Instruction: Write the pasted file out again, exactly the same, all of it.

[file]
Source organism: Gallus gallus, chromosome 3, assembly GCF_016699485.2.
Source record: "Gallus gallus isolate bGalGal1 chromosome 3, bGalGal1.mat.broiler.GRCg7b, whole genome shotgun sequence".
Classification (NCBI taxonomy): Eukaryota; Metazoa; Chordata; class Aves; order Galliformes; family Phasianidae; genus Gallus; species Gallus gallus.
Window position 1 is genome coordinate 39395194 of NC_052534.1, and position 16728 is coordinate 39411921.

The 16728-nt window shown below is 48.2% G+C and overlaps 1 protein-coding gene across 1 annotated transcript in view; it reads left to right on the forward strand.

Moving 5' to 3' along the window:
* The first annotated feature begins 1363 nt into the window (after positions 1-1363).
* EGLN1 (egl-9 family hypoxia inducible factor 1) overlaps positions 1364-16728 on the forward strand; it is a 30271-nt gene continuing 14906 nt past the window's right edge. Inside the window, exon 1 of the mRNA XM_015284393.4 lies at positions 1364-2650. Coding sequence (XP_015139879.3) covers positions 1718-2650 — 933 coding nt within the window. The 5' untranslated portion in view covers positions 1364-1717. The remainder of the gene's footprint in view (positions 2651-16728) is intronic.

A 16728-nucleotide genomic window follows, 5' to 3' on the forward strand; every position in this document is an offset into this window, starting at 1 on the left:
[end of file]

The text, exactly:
Source organism: Gallus gallus, chromosome 3, assembly GCF_016699485.2.
Source record: "Gallus gallus isolate bGalGal1 chromosome 3, bGalGal1.mat.broiler.GRCg7b, whole genome shotgun sequence".
Classification (NCBI taxonomy): Eukaryota; Metazoa; Chordata; class Aves; order Galliformes; family Phasianidae; genus Gallus; species Gallus gallus.
Window position 1 is genome coordinate 39395194 of NC_052534.1, and position 16728 is coordinate 39411921.

The 16728-nt window shown below is 48.2% G+C and overlaps 1 protein-coding gene across 1 annotated transcript in view; it reads left to right on the forward strand.

Moving 5' to 3' along the window:
* The first annotated feature begins 1363 nt into the window (after positions 1-1363).
* EGLN1 (egl-9 family hypoxia inducible factor 1) overlaps positions 1364-16728 on the forward strand; it is a 30271-nt gene continuing 14906 nt past the window's right edge. Inside the window, exon 1 of the mRNA XM_015284393.4 lies at positions 1364-2650. Coding sequence (XP_015139879.3) covers positions 1718-2650 — 933 coding nt within the window. The 5' untranslated portion in view covers positions 1364-1717. The remainder of the gene's footprint in view (positions 2651-16728) is intronic.

A 16728-nucleotide genomic window follows, 5' to 3' on the forward strand; every position in this document is an offset into this window, starting at 1 on the left: